APA / BPA Journal Surveys


Last year, the American Philosophical Association (APA) and the British Philosophical Association (BPA) teamed up to conduct a survey of philosophy journals, and the results are now in. 43 journals were surveyed on submission and acceptance rates, review process, and the percentages of papers submitted and accepted that were written by women and members of minority ethnic groups from 2011 to 2013.

You can view the results of the survey at the APA and BPA sites, and you can write to the APA’s publication coordinator, Erin Shepherd ([email protected]) to suggest additional journals for inclusion in future versions of the survey. (via Joe Morrison on PHILOS-L)

Also, don’t forget Andrew Cullison’s Journal Surveys site.

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Dani
Dani
6 years ago

Just looking at the first journal on the list – AJOB – surely it cannot be correct that it went from an approximately 6% acceptance rate in 2011 and 2012, to a nearly 30% acceptance rate in 2013?Report

Neil
Neil
6 years ago

Interesting that some lower (though still high) prestige journals have lower acceptance rates than higher prestige journals. For instance Phil Quarterly rejects a higher proportion of submissions than Nous . Perhaps this is due to self-selection: people submit only their best papers to the higher prestige journals. This hypothesis might be supported by the sheer numbers: PQ gets far more submissions than Nous .Report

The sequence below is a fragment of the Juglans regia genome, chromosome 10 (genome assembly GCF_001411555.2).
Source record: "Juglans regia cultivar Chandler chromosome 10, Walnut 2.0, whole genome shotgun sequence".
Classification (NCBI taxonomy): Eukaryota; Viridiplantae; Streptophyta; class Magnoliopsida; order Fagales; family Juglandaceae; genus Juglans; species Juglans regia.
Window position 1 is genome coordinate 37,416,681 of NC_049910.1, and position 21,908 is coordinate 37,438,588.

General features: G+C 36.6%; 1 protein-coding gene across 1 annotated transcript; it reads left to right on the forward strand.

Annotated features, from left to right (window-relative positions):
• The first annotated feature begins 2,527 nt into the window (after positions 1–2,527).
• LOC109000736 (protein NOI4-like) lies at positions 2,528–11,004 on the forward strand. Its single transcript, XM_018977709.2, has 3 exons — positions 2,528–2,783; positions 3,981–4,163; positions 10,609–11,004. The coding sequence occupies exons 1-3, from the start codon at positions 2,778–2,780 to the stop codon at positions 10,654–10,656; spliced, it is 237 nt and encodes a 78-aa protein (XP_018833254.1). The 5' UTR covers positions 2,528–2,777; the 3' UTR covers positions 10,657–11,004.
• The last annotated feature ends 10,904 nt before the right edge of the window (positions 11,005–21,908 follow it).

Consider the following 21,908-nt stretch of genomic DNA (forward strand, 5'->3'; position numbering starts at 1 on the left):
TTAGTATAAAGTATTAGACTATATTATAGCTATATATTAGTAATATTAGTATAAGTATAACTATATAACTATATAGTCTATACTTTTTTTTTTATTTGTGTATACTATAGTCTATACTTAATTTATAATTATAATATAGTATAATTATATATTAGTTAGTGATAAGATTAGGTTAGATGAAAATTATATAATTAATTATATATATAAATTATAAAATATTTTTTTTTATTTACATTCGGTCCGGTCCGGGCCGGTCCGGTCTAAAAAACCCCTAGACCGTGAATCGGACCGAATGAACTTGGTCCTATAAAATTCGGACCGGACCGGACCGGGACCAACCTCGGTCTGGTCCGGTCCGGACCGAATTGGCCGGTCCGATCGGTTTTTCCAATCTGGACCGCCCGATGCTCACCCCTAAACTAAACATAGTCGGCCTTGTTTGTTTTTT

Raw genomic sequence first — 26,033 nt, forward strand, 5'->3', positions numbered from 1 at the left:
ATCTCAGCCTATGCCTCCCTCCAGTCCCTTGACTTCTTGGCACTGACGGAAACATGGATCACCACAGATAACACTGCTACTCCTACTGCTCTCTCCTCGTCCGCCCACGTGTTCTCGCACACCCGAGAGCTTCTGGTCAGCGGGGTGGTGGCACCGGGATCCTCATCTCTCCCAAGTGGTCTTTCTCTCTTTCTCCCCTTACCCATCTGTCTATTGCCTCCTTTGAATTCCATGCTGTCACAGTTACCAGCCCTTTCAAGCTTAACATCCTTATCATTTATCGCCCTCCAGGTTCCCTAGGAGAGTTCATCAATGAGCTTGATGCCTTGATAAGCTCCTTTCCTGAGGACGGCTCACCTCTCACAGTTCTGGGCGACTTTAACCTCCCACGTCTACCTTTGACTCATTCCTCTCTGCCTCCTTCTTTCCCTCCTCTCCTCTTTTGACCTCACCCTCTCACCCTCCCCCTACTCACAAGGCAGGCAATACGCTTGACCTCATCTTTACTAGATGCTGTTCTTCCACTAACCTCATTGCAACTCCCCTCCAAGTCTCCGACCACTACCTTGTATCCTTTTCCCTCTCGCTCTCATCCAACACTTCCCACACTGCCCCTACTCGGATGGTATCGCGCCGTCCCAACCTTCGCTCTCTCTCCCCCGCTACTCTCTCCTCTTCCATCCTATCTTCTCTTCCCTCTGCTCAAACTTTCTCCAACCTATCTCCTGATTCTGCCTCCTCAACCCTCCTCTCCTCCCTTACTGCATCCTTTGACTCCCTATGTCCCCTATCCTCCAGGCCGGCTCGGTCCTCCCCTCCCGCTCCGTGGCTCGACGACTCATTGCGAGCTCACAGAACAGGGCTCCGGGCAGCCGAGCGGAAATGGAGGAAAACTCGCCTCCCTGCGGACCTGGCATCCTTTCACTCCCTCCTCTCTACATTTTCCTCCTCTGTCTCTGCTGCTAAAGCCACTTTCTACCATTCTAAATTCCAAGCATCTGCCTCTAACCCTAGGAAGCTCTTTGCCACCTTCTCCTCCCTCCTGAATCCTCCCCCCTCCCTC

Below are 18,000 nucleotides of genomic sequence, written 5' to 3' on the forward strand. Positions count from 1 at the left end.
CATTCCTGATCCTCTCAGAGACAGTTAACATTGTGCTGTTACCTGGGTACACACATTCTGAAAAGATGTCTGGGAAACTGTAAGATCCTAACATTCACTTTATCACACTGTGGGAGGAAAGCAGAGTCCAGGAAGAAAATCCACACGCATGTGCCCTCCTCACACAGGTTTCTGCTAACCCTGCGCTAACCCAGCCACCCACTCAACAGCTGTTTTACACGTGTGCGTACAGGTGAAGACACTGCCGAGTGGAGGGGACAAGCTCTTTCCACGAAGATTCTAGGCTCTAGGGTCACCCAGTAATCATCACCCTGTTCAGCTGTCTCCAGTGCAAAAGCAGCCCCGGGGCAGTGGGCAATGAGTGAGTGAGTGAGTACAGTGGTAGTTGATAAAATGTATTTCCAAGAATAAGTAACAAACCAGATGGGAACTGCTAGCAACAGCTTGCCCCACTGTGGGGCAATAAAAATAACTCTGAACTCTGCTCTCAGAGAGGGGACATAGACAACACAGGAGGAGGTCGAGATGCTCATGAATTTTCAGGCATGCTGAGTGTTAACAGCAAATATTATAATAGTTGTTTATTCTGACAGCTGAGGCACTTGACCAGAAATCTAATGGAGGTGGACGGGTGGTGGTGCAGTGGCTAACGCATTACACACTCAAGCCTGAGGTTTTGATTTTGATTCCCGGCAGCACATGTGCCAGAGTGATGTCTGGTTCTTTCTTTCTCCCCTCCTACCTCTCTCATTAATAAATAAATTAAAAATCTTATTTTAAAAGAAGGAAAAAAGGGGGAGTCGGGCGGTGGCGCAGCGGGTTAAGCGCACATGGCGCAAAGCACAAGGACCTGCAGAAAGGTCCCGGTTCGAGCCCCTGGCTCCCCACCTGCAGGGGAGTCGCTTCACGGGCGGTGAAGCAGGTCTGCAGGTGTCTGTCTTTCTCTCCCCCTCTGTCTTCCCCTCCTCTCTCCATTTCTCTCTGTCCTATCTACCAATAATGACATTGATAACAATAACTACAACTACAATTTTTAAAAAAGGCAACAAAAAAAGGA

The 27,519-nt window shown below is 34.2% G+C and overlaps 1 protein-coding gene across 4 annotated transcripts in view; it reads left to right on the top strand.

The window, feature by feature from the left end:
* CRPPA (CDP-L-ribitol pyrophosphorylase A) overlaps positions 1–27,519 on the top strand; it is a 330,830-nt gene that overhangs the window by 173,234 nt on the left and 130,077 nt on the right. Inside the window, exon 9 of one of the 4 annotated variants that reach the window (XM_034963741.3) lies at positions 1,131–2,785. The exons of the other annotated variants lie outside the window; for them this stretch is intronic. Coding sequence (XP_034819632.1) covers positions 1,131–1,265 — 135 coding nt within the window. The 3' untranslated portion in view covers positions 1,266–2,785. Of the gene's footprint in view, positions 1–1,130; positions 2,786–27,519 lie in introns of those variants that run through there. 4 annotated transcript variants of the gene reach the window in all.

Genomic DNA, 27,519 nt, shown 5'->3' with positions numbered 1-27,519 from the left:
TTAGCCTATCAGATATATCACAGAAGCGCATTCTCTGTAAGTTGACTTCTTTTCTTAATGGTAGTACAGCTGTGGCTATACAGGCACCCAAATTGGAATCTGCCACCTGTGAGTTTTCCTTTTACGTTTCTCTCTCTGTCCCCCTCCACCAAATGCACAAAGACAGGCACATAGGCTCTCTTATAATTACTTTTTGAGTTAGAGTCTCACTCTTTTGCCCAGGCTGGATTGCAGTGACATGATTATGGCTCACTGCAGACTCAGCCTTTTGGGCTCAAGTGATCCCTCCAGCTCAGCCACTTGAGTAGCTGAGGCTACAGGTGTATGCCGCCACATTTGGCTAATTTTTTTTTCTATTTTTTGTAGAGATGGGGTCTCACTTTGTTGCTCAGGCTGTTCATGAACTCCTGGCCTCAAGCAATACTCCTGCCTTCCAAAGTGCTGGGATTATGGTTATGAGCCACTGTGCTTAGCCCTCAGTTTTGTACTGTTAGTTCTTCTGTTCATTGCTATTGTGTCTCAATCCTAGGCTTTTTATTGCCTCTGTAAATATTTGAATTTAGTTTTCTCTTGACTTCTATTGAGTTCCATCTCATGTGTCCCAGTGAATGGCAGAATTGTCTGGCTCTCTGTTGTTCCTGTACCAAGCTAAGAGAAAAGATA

Michael Cholbi
6 years ago

Neil – I think the best explanation for the data you mention is that authors are not motivated solely by prestige in deciding which journals to submit to. In PQ’s case, two thirds of all submissions receive at least one referee report. For Nous and PPR, it’s one quarter; Phil Review 15%; Ethics 20%; etc. Authors seem to be on the hunt for journals that will give them feedback.Report

Neil
Neil
6 years ago

That’s a possible explanation, Michael. It depends on authors knowing that they are more likely to get feedback from PQ than from Nous (and believing that the feedback would be useful, of course). That’s certainly not something I knew prior to the publication of this data (though the Cullison survey presents much the same picture) . Its also hard to square with the data on Ethics, which receives substantially more submissions that Nous and provides a smaller proportion with reports.Report

Anonymous Post Doc
Anonymous Post Doc
6 years ago

Mind & Language apparently received 250 submissions in 2011, 250 in 2012, and 250 again in 2013. Which can’t be right . . .Report

Just curious
Just curious
6 years ago

Does “Percentage of submissions that receive at least one referee report” mean “Percentage of submissions where *the author* receives at least one referee report” or “Percentage of submissions where *the editor* receives at least one referee report”? This ambiguity ruins this survey question. For example, while PQ is (in my humble opinion) one of the best run journals out there, I find (based on anecdotal evidence) it hard to believe that in 60% of cases authors are receiving reports. (I find it less hard to believe that in 60% of cases the editor is receiving at least a one-line report recommending rejection.)Report

Sally Haslanger
Sally Haslanger
3 years ago

Journals should be urged to do this annually, as Ethics does:
https://www.journals.uchicago.edu/doi/full/10.1086/698763Report